Poor responding gynecologic cancers get boost from genomic profiling

Research from Rutgers Cancer Institute of New Jersey examining gynecologic cancers that poorly respond to therapy shows genomic profiling can help identify alternate and targeted treatments. The findings are being presented as part of a poster presentation by members of the Rutgers Cancer Institute precision medicine team at the Annual Meeting of the American Association for Cancer Research (AACR) which begins April 16th in New Orleans.

According to the Centers for Disease Control and Prevention, 71,500 women are diagnosed with a gynecologic cancer each year in the United States, with 26,500 deaths from one of these diseases. “Unfortunately, due to the lack of screening mechanisms for many gynecologic cancers, they are often diagnosed in an advanced stage, thus leading to poor treatment response with standard therapies in many cases. With that, it is imperative to identify alternate therapies for this population,” notes Rutgers Cancer Institute Precision Medicine Director Lorna Rodriguez, MD, PhD, who is a professor of obstetrics, gynecology and reproductive sciences at Rutgers Robert Wood Johnson Medical School and lead investigator of work that examined the delivery of point-of-care management to patients with gynecologic malignancies through comprehensive genomic profiling.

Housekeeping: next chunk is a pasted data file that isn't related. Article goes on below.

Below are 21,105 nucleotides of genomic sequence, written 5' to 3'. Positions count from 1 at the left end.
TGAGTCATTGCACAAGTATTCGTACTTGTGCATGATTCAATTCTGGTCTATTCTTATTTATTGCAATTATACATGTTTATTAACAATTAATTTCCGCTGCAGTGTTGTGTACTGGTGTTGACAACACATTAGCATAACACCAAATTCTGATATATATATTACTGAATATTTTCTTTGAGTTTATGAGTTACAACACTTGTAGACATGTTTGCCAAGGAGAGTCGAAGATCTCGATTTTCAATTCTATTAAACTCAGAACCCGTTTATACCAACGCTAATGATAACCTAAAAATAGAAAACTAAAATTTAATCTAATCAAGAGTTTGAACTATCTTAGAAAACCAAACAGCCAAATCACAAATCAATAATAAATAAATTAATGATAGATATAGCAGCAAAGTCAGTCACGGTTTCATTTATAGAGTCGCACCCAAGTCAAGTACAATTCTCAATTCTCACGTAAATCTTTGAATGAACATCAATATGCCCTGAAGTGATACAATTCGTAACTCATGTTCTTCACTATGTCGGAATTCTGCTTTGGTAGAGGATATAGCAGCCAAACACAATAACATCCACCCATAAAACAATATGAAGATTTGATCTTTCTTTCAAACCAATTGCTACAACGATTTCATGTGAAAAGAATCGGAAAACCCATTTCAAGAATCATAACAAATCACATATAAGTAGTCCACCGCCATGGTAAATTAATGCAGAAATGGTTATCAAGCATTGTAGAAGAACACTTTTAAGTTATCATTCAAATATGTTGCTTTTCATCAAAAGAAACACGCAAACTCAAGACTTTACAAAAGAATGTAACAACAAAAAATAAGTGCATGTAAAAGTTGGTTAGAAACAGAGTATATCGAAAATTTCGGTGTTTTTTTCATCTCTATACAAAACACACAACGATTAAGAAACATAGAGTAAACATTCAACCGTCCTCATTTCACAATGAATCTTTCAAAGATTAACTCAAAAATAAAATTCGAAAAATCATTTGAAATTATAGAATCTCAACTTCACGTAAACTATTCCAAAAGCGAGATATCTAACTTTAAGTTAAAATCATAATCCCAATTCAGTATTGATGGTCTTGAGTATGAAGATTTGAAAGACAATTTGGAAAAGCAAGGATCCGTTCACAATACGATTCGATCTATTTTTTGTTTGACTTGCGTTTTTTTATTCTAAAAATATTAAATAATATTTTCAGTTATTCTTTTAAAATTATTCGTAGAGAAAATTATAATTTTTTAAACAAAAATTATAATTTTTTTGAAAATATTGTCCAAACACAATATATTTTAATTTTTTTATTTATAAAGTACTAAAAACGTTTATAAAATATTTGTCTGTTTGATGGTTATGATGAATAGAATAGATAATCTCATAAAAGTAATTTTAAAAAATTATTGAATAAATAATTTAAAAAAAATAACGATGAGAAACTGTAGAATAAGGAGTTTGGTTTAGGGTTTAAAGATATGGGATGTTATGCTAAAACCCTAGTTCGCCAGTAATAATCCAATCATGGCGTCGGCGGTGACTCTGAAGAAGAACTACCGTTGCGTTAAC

As part of an ongoing clinical trial at Rutgers Cancer Institute exploring rare and poor prognosis cancers, investigators sought to identify genomic alterations in 69 patients with gynecologic cancers that were not responding to standard care. In collaboration with Foundation Medicine, Inc. of Cambridge, Massachusetts, tissue specimens were analyzed through Next Generation Sequencing technology. Study outcomes for 64 of the cases were available and showed an average 4.97 genomic alterations per tumor.

These mutations and abnormalities were reviewed by a panel of clinicians, scientists, statisticians, pathologists and other experts at Rutgers Cancer Institute, collectively known as a molecular tumor board. As appropriate, either potential enrollment in a clinical trial, treatment with already-approved cancer therapies or treatment with therapies approved for other uses were considered and recommended to the treating physician. Thirty-nine percent of those patients had those recommendations implemented and a response or clinical benefit was seen in 56 percent of these patients.

“Through genomic profiling, we’re identifying alterations that may not have otherwise been visible through standard laboratory testing. Coupled with a review of these results by experts on a molecular tumor board, the opportunity exists to identify novel therapies that would target specific abnormalities,” notes senior author of the work, Shridar Ganesan, MD, PhD, associate director for translational science at Rutgers Cancer Institute and associate professor of medicine and pharmacology at Rutgers Robert Wood Johnson Medical School.

The overall precision medicine initiative at Rutgers Cancer Institute is supported in part by a $10 million anonymous gift.

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